Survey Shows 73% Know Trans Fats Are Bad, but Just 21% Can Name 3 Trans Fat Foods
Feb. 9, 2009 -- Yes, you know trans fat is bad for you. But it's a good bet that knowledge isn't doing you much good.
About four out of five Americans know trans fats are bad for health. But only one in five can name three foods high in trans fat, find University of Colorado researcher Robert H. Eckel, MD, and colleagues.
"The trans fat message is pretty well out there, but we need to wake up to the fact that the trans fats intake pattern for America and the Western world is still too high," Eckel tells WebMD. "And we are still eating too many saturated fats, too."
We're trying, but we still don't get it, says Michael L. Dansinger, director of obesity research for the Tufts University atherosclerosis research lab and nutrition advisor for The Biggest Loser television series.
"There is a lot of confusion about where the sources of fat are and the best way to identify unhealthy fats," Dansinger tells WebMD.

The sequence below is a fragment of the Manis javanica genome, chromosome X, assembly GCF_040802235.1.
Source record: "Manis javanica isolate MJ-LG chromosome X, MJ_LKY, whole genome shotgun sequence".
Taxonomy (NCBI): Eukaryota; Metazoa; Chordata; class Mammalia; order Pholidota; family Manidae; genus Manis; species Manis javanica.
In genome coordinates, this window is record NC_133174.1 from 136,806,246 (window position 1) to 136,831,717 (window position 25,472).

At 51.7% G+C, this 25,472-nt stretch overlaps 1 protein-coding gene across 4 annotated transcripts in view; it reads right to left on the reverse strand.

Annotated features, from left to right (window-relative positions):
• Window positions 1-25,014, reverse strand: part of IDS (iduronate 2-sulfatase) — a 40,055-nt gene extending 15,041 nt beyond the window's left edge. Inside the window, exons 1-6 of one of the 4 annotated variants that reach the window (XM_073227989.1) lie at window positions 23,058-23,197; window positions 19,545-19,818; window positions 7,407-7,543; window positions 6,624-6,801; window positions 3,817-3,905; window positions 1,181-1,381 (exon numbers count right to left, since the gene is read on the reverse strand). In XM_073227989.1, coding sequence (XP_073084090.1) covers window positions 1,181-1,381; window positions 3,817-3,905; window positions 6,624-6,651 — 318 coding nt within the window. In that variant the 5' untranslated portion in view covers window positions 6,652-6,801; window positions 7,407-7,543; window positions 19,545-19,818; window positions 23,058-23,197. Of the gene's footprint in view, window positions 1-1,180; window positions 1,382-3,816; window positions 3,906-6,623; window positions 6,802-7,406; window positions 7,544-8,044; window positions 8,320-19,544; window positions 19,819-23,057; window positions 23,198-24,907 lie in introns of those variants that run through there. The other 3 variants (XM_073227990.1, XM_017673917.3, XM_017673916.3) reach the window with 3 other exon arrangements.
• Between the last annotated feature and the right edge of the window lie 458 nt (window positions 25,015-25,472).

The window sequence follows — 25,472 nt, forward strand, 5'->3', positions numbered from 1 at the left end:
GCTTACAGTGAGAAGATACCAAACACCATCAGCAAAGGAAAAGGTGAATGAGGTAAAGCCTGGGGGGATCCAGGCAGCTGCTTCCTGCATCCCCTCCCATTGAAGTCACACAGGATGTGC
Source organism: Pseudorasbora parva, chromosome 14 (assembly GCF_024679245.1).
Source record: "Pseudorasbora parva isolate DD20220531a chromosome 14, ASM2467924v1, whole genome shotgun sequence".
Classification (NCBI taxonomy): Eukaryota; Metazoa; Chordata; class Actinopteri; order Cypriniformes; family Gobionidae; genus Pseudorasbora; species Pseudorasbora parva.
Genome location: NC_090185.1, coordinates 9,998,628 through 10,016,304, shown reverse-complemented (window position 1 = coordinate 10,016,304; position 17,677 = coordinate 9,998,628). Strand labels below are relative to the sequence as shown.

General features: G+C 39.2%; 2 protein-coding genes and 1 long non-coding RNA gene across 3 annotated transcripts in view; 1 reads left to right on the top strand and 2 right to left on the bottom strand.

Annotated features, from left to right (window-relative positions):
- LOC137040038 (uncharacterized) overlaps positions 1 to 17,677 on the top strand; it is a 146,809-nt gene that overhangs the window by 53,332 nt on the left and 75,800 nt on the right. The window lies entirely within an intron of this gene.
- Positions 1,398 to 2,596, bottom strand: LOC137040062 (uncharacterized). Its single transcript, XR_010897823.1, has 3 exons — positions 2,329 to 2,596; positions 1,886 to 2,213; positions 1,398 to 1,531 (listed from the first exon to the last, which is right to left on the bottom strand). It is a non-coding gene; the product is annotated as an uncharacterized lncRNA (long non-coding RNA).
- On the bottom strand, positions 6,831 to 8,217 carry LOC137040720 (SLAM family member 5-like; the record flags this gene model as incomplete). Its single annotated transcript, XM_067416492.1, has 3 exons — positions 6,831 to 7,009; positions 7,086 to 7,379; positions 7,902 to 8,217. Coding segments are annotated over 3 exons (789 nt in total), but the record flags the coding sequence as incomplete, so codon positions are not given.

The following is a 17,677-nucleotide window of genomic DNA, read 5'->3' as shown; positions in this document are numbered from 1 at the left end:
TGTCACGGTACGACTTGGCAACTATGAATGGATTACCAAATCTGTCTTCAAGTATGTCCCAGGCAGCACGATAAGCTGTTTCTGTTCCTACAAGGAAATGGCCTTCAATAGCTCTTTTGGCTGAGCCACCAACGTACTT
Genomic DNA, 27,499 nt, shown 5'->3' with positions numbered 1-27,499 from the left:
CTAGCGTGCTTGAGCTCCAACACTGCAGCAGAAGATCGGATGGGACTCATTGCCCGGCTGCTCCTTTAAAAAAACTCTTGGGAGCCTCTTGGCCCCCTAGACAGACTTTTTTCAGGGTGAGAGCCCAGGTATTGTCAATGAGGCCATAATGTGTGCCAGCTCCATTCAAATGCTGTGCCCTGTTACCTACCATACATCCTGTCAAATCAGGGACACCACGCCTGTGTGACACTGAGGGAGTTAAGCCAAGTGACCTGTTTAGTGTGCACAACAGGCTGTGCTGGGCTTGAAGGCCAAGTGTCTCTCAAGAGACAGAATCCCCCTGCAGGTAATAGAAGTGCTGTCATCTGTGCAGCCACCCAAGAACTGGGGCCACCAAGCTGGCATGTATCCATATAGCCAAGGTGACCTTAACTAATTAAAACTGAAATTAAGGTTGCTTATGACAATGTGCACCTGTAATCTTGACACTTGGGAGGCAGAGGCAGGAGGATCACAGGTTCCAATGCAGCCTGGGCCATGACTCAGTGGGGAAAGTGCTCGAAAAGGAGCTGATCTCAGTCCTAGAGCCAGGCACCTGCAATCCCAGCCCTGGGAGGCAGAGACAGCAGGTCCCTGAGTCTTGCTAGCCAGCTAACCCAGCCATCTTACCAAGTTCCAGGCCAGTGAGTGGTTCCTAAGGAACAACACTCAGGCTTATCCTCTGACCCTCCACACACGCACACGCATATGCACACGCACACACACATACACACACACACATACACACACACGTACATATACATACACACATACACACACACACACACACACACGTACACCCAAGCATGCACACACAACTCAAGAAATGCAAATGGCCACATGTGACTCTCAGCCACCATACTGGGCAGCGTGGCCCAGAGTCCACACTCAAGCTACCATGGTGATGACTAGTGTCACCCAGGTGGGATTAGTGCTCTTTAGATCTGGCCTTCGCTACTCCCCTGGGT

The good news is that the Eckel study, a nationally representative survey of 1,000 U.S. adults, shows we're getting the message about fats:
- 92% of Americans have heard of trans fat.
- 73% of Americans know trans fats increase the risk of heart disease.
- 77% of Americans know saturated fats increase the risk of heart disease.
The bad news is that most Americans have a fat chance of taking advantage of their fat knowledge:
- Only 21% of Americans can name three food sources of trans fat.
- Nearly half of Americans can't name even one trans fat food source.
- Only a third of Americans can name even one trans fat food without seeing a list.
Looking Out for Trans Fats, Blindsided by Saturated Fats
Fortunately, new laws insist that products made with trans fats (and/or partially hydrogenated oils) have to say so on their labels.
Unfortunately, that's as far as many people read, says Leslie Bonci, MPH, RD, director of sports nutrition at the University of Pittsburgh Medical Center and nutritional consultant to the Pittsburgh Steelers.
"People are pressed for time. So they see 'Trans fats: zero' on the label and they say, 'Fine, I'll buy it,'" Bonci tells WebMD. "But a lot of those foods have replaced the trans fat with a saturated fat. Free does not equal healthy. It is this assumption that 'trans-fat free must be good' that does us in."